This weakened version of stare decisis has deep analytical flaws that would allow perpetual changes to legal doctrine based simply on the current Justices’ policy preferences. The Court must not accept the alarming effects such a weak version of stare decisis would have on legal stability, consistency, and judicial legitimacy.

You’re more likely to believe polls when your candidate leads

Source: Jared Wadley, Futurity, November 7, 2019

People disproportionately find polls more credible when their preferred candidate is leading, according to a new study.

The study also implies that there are potential benefits of emphasizing polls’ methodological quality to mitigate people’s biases.

“On a number of fronts, it is clear that people believe what they want to believe,” says Josh Pasek, an associate professor of communication and media at the University of Michigan. “It’s depressing, but not really surprising, that they are willing to cherry pick which polls to trust in ways that support the narrative they want to hear.”

Pasek says the results pose a challenge for democratic legitimacy in a polarized society….

Polarization, Participation, and Premiums: How Political Behavior Helps Explain Where the ACA Works, and Where It Doesn’t

Source: Samuel Trachtman, Journal of Health Politics, Policy and Law, Volume 44, Issue 6, December 2019
(subscription required)

From the abstract:
Context:
Political partisanship can influence whether individuals enroll in government programs. In particular, Republicans, ceteris paribus, are less likely to enroll in Affordable Care Act (ACA) individual marketplace insurance than Democrats. The logic of adverse selection suggests low uptake among Republicans would generally put upward pressure on marketplace premiums, especially in geographic areas with more Republican partisans.

Methods:
Using data from Healthcare.gov at the rating area level, this article examines the association between Republican vote share and growth in ACA marketplace premiums, being careful to account for potential confounding variables.

Findings:
Insurers have increased marketplace premiums at higher rates in areas with more Republican voters. In the preferred model specification, a 10-percentage-point difference in Republican vote share is associated with a 3.2-percentage-point increase in average premium growth for a standard plan. A variety of robustness and placebo checks suggest the relationship is driven by partisanship.

Conclusions:
Partisan polarization can threaten the successful implementation of policies that rely on high levels of citizen participation.

Running While Female: Using AI to Track how Twitter Commentary Disadvantages Women in the 2020 U.S. Primaries

Source: Sarah Oates, Olya Gurevich, Christopher Walker, Lucina Di Meco, Philip Merrill College of Journalism – University of Maryland, The Wilson Center, and Marvelous AI, August 28, 2019

From the abstract:
While there is conclusive research that female political candidates are treated unfairly by traditional media outlets, the volume and pace of information flow online make it difficult to track the differentiated treatment for female candidates on social media in real time. This paper leverages human coding and natural language processing to cluster tweets into narratives concerned with policy, ideology, character, identity, and electability, focusing on the Democratic candidates in the 2020 U.S. Presidential primary election. We find that female candidates are frequently marginalized and attacked on character and identity issues that are not raised for their male counterparts, echoing the problems found in the traditional media in the framing of female candidates. Our research found a Catch-22 for female candidates, in that they either failed to garner serious attention at all or, if they became a subject of Twitter commentary, were attacked on issues of character and identity that were not raised for their male counterparts. At the same time, women running for president received significantly more negative tweets from right-leaning and non-credible sources than did male candidates. Following the first Democratic debates, the individual differences between male and female candidates became even more pronounced, although at least one female candidate (Elizabeth Warren) seemed to rise above the character attacks by the end of the first debates. We propose that by using artificial intelligence informed by traditional political communication theory, we can much more readily identify and challenge both sexist comments and coverage at scale. We use the concept of narratives by searching for political communication narratives about female candidates that are visible, enduring, resonant, and relevant to particular campaign messages. A real-time measurement system, developed by MarvelousAI, creates a way to allow candidates to identify and push back against sexist framing on social media and take control of their own narratives much more readily.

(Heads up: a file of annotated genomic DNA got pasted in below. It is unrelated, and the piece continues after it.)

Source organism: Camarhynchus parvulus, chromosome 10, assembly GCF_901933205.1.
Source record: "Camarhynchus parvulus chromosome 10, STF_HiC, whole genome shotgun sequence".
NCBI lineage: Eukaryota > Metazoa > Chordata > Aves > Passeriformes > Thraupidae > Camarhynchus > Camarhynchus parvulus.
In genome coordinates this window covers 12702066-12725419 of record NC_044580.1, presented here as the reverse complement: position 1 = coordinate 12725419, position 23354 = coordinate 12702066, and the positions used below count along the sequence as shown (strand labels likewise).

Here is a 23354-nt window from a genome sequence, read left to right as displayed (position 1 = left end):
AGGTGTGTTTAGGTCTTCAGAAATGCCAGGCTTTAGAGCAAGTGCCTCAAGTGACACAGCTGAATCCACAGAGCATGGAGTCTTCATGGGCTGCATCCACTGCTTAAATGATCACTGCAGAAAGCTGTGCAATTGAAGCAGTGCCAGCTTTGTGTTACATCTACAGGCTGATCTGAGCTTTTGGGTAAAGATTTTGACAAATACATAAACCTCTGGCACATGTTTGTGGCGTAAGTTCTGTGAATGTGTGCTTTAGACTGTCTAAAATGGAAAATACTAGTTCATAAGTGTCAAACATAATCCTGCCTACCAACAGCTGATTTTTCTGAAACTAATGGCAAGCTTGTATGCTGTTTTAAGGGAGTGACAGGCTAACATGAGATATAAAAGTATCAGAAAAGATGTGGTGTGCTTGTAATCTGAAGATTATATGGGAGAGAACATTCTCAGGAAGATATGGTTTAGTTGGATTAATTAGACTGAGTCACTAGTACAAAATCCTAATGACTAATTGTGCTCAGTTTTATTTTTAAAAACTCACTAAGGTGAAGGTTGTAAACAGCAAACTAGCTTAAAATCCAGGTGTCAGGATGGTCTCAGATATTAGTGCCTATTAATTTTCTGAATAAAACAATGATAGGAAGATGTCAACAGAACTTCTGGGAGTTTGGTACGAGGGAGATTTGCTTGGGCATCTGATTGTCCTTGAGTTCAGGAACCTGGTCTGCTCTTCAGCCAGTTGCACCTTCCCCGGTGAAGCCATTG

The Elephant and the Bird: Republican Candidates’ Use of Strategy and Issue Framing in Twitter During the 2016 Republican Presidential Primaries

Source: Dror Walter, Yotam Ophir, International Journal of Communication, Vol 13, 2019

From the abstract:
Studies have demonstrated an increase in the use of strategy framing in coverage of political campaigns over the years, and during campaign cycles. Despite increases in politicians’ and voters’ use of social media, very little is known about the use of framing in e-campaigns. This study examines Republican presidential candidates’ Twitter activity during the 2016 primaries (more than 22,000 tweets). We find that only two candidates, Donald Trump, and John Kasich, have followed the news media tendency to emphasize strategy over issues. Also, candidates dedicated more than a third of their Twitter activity to updating followers on events and the campaign. Using time-series analysis, we found that the use of framing was dynamic over time, with issue framing increasing around debates and strategy around voting days. This study contributes to our understanding of the use of social media as a complementary and alternative method for direct communication between candidates and their voters.

Related:
In 2016, the Top GOP Candidates Used This Twitter Strategy
Source: Bert Gambini, Futurity, October 29, 2019

Among the Republican hopefuls in the 2016 presidential primaries, the last two standing—Donald Trump and John Kasich—employed the same Twitter strategy, research finds.